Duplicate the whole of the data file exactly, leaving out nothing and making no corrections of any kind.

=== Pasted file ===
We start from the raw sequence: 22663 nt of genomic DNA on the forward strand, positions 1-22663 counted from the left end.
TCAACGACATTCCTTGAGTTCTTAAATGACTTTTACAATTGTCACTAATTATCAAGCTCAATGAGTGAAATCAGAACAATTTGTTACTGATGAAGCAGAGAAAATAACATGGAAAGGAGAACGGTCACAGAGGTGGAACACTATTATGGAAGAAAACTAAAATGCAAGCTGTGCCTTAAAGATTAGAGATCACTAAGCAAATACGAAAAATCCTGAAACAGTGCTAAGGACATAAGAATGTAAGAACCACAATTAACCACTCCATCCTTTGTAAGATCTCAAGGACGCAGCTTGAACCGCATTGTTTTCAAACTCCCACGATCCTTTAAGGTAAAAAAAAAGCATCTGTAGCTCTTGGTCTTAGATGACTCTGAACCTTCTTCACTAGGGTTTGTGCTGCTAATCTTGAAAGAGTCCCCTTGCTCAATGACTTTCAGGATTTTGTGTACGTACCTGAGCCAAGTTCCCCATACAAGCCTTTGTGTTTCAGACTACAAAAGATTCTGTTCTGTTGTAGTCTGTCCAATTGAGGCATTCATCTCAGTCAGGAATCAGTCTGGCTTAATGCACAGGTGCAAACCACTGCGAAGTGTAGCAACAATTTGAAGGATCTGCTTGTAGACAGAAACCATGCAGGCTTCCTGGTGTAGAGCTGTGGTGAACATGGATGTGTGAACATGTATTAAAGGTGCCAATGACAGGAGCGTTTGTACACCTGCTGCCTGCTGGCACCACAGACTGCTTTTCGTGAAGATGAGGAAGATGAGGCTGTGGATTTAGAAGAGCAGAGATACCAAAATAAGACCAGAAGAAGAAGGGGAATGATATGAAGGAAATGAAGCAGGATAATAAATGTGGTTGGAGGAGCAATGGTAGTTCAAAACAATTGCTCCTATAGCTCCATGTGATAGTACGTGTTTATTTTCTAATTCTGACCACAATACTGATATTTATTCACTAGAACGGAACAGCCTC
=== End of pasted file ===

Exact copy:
We start from the raw sequence: 22663 nt of genomic DNA on the forward strand, positions 1-22663 counted from the left end.
TCAACGACATTCCTTGAGTTCTTAAATGACTTTTACAATTGTCACTAATTATCAAGCTCAATGAGTGAAATCAGAACAATTTGTTACTGATGAAGCAGAGAAAATAACATGGAAAGGAGAACGGTCACAGAGGTGGAACACTATTATGGAAGAAAACTAAAATGCAAGCTGTGCCTTAAAGATTAGAGATCACTAAGCAAATACGAAAAATCCTGAAACAGTGCTAAGGACATAAGAATGTAAGAACCACAATTAACCACTCCATCCTTTGTAAGATCTCAAGGACGCAGCTTGAACCGCATTGTTTTCAAACTCCCACGATCCTTTAAGGTAAAAAAAAAGCATCTGTAGCTCTTGGTCTTAGATGACTCTGAACCTTCTTCACTAGGGTTTGTGCTGCTAATCTTGAAAGAGTCCCCTTGCTCAATGACTTTCAGGATTTTGTGTACGTACCTGAGCCAAGTTCCCCATACAAGCCTTTGTGTTTCAGACTACAAAAGATTCTGTTCTGTTGTAGTCTGTCCAATTGAGGCATTCATCTCAGTCAGGAATCAGTCTGGCTTAATGCACAGGTGCAAACCACTGCGAAGTGTAGCAACAATTTGAAGGATCTGCTTGTAGACAGAAACCATGCAGGCTTCCTGGTGTAGAGCTGTGGTGAACATGGATGTGTGAACATGTATTAAAGGTGCCAATGACAGGAGCGTTTGTACACCTGCTGCCTGCTGGCACCACAGACTGCTTTTCGTGAAGATGAGGAAGATGAGGCTGTGGATTTAGAAGAGCAGAGATACCAAAATAAGACCAGAAGAAGAAGGGGAATGATATGAAGGAAATGAAGCAGGATAATAAATGTGGTTGGAGGAGCAATGGTAGTTCAAAACAATTGCTCCTATAGCTCCATGTGATAGTACGTGTTTATTTTCTAATTCTGACCACAATACTGATATTTATTCACTAGAACGGAACAGCCTC